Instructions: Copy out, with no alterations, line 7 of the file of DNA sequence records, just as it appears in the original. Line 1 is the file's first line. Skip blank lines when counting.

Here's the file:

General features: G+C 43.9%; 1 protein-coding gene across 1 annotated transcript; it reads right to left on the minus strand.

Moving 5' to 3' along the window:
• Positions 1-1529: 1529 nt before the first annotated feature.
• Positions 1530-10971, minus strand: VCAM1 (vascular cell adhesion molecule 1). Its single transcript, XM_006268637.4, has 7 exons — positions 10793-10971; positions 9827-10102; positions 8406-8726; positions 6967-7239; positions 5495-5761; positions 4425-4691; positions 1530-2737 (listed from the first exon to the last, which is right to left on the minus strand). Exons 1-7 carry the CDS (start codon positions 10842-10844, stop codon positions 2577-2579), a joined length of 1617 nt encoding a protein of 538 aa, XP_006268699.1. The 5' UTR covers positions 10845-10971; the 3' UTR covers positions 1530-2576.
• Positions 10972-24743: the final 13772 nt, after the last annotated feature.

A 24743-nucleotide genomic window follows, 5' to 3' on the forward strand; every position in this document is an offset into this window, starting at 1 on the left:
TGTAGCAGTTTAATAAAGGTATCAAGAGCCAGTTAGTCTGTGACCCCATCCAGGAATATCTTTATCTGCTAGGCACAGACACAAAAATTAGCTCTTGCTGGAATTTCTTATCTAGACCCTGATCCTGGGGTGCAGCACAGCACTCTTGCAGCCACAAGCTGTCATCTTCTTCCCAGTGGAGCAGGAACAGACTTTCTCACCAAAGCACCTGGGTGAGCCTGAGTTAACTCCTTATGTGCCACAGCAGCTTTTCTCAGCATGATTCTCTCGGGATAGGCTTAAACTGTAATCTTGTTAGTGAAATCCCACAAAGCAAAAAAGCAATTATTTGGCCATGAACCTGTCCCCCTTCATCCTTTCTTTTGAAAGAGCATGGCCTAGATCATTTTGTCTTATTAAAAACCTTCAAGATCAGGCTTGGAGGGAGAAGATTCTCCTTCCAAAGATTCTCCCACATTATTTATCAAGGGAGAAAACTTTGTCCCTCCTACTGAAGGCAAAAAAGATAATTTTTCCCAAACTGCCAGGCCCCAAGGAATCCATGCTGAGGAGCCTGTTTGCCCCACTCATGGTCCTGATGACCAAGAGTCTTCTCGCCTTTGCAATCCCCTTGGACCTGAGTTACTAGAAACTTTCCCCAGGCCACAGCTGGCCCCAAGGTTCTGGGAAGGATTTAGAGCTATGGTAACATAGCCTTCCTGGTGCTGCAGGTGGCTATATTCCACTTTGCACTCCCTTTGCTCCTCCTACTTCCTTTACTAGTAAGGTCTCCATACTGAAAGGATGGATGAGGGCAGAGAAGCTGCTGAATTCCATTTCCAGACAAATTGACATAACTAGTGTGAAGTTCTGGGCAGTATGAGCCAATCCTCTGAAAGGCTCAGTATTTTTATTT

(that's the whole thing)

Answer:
TGTAGCAGTTTAATAAAGGTATCAAGAGCCAGTTAGTCTGTGACCCCATCCAGGAATATCTTTATCTGCTAGGCACAGACACAAAAATTAGCTCTTGCTGGAATTTCTTATCTAGACCCTGATCCTGGGGTGCAGCACAGCACTCTTGCAGCCACAAGCTGTCATCTTCTTCCCAGTGGAGCAGGAACAGACTTTCTCACCAAAGCACCTGGGTGAGCCTGAGTTAACTCCTTATGTGCCACAGCAGCTTTTCTCAGCATGATTCTCTCGGGATAGGCTTAAACTGTAATCTTGTTAGTGAAATCCCACAAAGCAAAAAAGCAATTATTTGGCCATGAACCTGTCCCCCTTCATCCTTTCTTTTGAAAGAGCATGGCCTAGATCATTTTGTCTTATTAAAAACCTTCAAGATCAGGCTTGGAGGGAGAAGATTCTCCTTCCAAAGATTCTCCCACATTATTTATCAAGGGAGAAAACTTTGTCCCTCCTACTGAAGGCAAAAAAGATAATTTTTCCCAAACTGCCAGGCCCCAAGGAATCCATGCTGAGGAGCCTGTTTGCCCCACTCATGGTCCTGATGACCAAGAGTCTTCTCGCCTTTGCAATCCCCTTGGACCTGAGTTACTAGAAACTTTCCCCAGGCCACAGCTGGCCCCAAGGTTCTGGGAAGGATTTAGAGCTATGGTAACATAGCCTTCCTGGTGCTGCAGGTGGCTATATTCCACTTTGCACTCCCTTTGCTCCTCCTACTTCCTTTACTAGTAAGGTCTCCATACTGAAAGGATGGATGAGGGCAGAGAAGCTGCTGAATTCCATTTCCAGACAAATTGACATAACTAGTGTGAAGTTCTGGGCAGTATGAGCCAATCCTCTGAAAGGCTCAGTATTTTTATTT